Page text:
Minimal Definition Signatures: Computation and Application to Ontology Alignment

Geleta, D
(2018) Minimal Definition Signatures: Computation and Application to Ontology Alignment. PhD thesis, University of Liverpool.

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In computer science, ontologies define a domain to facilitate knowledge representation and sharing, in a machine processable way. Ontologies approximate an actual world representation, and thus ontologies will differ for many reasons. Therefore knowledge sharing, and in general semantic interoperability, is inherently hindered or even precluded between heterogenous ontologies. Ontology matching addresses this fundamental issue by producing alignments, i.e. sets of correspondences that describe relations between semantically related entities of different ontologies. However, alignments are typically incomplete. In order to support and improve ontology alignment, and semantic interoperability in general, this thesis exploits the notion of implicit definability. Implicit definability is a semantic property of ontologies, signatures, and concepts (and roles) stating that whenever the signature is fixed under a given ontology then the definition of a particular concept (or role) is also fixed. This thesis introduces the notion of minimal definition signature (MDS) from which a given entity is implicitly definable, and presents a novel approach that provides an efficient way to compute in practice all MDSs of the definable entities. Furthermore, it investigates the application of MDSs in the context of alignment generation, evaluation, and negotiation (whereby agents cooperatively establish a mutually acceptable alignment to support opportunistic communication within open environments). As implicit definability permits defined entities to be removed without semantic loss, this thesis argues, that if the meaning of the defined entity is wholly fixed by the terms of its definition, only the terms in the definition are required to be mapped in order to map the defined entity itself; thus implicit definability entails a new type of definability-based correspondence correspondence. Therefore this thesis defines and explores the properties of definability- based correspondences, and extends several ontology alignment evaluation metrics in order to accommodate their assessment. As task signature coverage is a prerequisite of many knowledge-based tasks (e.g. service invocation), a definability-based, efficient approximation approach to obtaining minimal signature cover sets is presented. Moreover, this thesis outlines a specific alignment negotiation approach and shows that by considering definability, agents are better equipped to: (i) determine whether an alignment provides the necessary coverage to achieve a particular task (align the whole ontology, formulate a message or query); (ii) adhere to privacy and confidentiality constraints; and (iii) minimalise the cardinality of the resulting mutual alignment.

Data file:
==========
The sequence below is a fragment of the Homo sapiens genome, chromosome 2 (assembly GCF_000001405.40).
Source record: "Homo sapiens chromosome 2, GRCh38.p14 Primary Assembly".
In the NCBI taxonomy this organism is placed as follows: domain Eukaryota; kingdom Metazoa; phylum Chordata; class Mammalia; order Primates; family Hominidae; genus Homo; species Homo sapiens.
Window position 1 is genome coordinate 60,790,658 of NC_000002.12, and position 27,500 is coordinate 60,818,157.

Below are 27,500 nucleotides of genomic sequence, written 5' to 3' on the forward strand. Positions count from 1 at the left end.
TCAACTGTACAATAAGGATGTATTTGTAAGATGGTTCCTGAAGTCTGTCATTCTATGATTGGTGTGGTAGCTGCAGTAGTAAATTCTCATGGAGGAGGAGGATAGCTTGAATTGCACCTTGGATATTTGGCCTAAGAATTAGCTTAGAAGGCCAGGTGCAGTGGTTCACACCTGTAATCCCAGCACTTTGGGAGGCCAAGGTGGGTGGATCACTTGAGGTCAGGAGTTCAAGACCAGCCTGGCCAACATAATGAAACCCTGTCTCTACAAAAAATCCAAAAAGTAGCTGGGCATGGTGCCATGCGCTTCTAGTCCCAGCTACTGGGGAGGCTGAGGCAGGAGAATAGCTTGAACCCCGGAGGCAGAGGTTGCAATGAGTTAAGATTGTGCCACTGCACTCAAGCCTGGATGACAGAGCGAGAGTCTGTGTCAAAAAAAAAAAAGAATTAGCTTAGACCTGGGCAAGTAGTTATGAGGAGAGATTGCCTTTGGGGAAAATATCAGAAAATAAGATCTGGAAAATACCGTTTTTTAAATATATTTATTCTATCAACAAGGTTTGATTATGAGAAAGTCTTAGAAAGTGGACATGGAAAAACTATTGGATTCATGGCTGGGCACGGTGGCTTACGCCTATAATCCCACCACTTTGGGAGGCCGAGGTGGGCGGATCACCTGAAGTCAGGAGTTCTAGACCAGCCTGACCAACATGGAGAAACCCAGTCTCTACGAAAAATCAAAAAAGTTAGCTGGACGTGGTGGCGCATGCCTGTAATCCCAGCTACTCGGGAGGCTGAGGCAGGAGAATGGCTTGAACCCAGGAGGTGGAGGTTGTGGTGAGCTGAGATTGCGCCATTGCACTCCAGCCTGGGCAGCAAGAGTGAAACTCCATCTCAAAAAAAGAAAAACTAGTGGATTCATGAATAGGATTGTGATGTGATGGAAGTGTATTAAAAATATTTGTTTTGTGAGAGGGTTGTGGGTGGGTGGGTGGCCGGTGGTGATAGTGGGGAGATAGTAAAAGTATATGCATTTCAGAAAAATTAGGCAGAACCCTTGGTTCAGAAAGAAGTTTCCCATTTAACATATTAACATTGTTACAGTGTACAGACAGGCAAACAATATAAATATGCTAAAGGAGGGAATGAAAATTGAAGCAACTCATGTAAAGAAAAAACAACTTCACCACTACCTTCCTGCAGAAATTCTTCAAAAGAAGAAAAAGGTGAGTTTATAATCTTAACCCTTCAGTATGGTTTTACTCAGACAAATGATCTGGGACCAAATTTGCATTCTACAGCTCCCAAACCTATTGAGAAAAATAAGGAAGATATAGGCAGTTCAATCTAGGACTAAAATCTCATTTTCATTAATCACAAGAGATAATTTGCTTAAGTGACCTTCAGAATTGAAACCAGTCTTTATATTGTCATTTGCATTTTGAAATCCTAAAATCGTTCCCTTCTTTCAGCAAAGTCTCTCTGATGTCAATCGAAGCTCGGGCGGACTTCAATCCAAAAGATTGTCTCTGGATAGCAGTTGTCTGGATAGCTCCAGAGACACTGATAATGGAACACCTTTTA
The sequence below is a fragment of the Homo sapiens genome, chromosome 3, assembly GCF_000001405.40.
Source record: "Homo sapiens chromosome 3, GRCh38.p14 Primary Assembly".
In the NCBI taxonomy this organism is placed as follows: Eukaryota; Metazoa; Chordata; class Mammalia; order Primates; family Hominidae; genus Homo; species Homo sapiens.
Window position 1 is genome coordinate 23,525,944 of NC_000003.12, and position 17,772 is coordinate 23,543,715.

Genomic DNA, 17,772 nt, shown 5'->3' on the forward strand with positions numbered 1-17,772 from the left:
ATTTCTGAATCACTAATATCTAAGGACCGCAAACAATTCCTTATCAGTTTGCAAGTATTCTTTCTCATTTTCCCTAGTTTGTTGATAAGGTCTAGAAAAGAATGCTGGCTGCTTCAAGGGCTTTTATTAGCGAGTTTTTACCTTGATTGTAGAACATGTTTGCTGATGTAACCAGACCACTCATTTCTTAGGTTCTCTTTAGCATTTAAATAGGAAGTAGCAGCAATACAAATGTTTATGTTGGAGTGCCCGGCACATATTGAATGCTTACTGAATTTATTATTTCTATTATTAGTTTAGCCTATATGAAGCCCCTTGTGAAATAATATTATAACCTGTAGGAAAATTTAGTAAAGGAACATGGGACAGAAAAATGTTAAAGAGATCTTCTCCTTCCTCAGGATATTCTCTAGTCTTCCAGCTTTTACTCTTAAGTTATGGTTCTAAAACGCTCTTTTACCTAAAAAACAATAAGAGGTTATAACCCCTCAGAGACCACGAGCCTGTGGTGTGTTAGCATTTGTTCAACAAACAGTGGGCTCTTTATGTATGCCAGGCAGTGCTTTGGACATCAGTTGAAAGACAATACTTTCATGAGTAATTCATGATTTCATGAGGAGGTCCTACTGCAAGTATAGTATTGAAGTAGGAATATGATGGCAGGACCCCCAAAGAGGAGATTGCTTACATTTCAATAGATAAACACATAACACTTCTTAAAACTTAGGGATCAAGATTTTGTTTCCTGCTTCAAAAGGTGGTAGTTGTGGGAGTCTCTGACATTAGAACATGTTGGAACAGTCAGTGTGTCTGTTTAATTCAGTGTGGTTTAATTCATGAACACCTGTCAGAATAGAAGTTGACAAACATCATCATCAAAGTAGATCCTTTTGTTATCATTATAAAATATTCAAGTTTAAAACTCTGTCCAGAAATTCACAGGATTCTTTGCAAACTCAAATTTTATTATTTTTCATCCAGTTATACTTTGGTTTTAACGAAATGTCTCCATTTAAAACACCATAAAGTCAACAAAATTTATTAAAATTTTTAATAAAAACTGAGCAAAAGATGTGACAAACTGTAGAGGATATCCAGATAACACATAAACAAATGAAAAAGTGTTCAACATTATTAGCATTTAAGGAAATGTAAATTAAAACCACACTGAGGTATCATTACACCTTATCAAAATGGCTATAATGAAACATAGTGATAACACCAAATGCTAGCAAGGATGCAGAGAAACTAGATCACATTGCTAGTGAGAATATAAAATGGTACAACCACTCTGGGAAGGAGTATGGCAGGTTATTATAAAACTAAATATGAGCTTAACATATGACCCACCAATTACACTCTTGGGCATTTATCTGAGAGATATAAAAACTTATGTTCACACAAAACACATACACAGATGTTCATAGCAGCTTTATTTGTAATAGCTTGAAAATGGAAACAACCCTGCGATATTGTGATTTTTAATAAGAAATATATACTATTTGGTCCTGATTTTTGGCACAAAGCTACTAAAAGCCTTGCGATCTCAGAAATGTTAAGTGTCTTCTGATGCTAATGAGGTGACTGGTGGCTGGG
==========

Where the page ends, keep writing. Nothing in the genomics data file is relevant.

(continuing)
Item Type: Thesis (PhD)
Divisions: Faculty of Science and Engineering > School of Electrical Engineering, Electronics and Computer Science
Depositing User: Symplectic Admin
Date Deposited: 15 Aug 2018 07:03
Last Modified: 19 Jan 2023 01:31
DOI: 10.17638/03022807